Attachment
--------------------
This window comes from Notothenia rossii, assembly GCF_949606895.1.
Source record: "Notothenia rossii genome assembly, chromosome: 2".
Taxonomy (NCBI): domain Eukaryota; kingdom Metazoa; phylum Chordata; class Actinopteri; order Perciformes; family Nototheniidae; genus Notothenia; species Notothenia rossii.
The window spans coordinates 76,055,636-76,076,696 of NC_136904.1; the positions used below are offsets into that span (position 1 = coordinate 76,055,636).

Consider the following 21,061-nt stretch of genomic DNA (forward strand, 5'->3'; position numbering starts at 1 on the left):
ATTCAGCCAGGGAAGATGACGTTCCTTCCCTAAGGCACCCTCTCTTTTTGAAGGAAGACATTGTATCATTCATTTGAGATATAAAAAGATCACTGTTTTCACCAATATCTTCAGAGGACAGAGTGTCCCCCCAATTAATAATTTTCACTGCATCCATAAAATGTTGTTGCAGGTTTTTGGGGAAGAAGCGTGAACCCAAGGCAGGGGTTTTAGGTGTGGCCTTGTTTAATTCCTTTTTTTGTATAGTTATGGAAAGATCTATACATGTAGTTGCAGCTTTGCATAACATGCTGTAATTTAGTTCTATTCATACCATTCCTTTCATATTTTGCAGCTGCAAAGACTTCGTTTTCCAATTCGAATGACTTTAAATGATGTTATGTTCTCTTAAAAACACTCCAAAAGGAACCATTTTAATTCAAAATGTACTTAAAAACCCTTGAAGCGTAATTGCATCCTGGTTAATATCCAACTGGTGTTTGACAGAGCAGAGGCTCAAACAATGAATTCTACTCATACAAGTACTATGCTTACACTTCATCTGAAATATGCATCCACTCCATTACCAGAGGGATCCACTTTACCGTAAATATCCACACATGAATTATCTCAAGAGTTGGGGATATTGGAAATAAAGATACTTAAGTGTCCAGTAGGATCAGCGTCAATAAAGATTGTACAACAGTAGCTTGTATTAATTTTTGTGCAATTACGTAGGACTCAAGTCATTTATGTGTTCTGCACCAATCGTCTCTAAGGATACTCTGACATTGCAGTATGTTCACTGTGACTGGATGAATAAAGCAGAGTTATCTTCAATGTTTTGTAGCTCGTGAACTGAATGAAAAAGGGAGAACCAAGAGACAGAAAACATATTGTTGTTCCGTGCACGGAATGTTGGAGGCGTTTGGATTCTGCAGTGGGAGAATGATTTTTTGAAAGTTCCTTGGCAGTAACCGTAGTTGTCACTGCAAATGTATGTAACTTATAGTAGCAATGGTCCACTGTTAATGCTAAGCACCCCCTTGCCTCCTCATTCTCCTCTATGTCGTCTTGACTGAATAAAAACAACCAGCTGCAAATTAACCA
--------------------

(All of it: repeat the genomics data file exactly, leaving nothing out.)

This window comes from Notothenia rossii, assembly GCF_949606895.1.
Source record: "Notothenia rossii genome assembly, chromosome: 2".
Taxonomy (NCBI): domain Eukaryota; kingdom Metazoa; phylum Chordata; class Actinopteri; order Perciformes; family Nototheniidae; genus Notothenia; species Notothenia rossii.
The window spans coordinates 76,055,636-76,076,696 of NC_136904.1; the positions used below are offsets into that span (position 1 = coordinate 76,055,636).

Consider the following 21,061-nt stretch of genomic DNA (forward strand, 5'->3'; position numbering starts at 1 on the left):
ATTCAGCCAGGGAAGATGACGTTCCTTCCCTAAGGCACCCTCTCTTTTTGAAGGAAGACATTGTATCATTCATTTGAGATATAAAAAGATCACTGTTTTCACCAATATCTTCAGAGGACAGAGTGTCCCCCCAATTAATAATTTTCACTGCATCCATAAAATGTTGTTGCAGGTTTTTGGGGAAGAAGCGTGAACCCAAGGCAGGGGTTTTAGGTGTGGCCTTGTTTAATTCCTTTTTTTGTATAGTTATGGAAAGATCTATACATGTAGTTGCAGCTTTGCATAACATGCTGTAATTTAGTTCTATTCATACCATTCCTTTCATATTTTGCAGCTGCAAAGACTTCGTTTTCCAATTCGAATGACTTTAAATGATGTTATGTTCTCTTAAAAACACTCCAAAAGGAACCATTTTAATTCAAAATGTACTTAAAAACCCTTGAAGCGTAATTGCATCCTGGTTAATATCCAACTGGTGTTTGACAGAGCAGAGGCTCAAACAATGAATTCTACTCATACAAGTACTATGCTTACACTTCATCTGAAATATGCATCCACTCCATTACCAGAGGGATCCACTTTACCGTAAATATCCACACATGAATTATCTCAAGAGTTGGGGATATTGGAAATAAAGATACTTAAGTGTCCAGTAGGATCAGCGTCAATAAAGATTGTACAACAGTAGCTTGTATTAATTTTTGTGCAATTACGTAGGACTCAAGTCATTTATGTGTTCTGCACCAATCGTCTCTAAGGATACTCTGACATTGCAGTATGTTCACTGTGACTGGATGAATAAAGCAGAGTTATCTTCAATGTTTTGTAGCTCGTGAACTGAATGAAAAAGGGAGAACCAAGAGACAGAAAACATATTGTTGTTCCGTGCACGGAATGTTGGAGGCGTTTGGATTCTGCAGTGGGAGAATGATTTTTTGAAAGTTCCTTGGCAGTAACCGTAGTTGTCACTGCAAATGTATGTAACTTATAGTAGCAATGGTCCACTGTTAATGCTAAGCACCCCCTTGCCTCCTCATTCTCCTCTATGTCGTCTTGACTGAATAAAAACAACCAGCTGCAAATTAACCA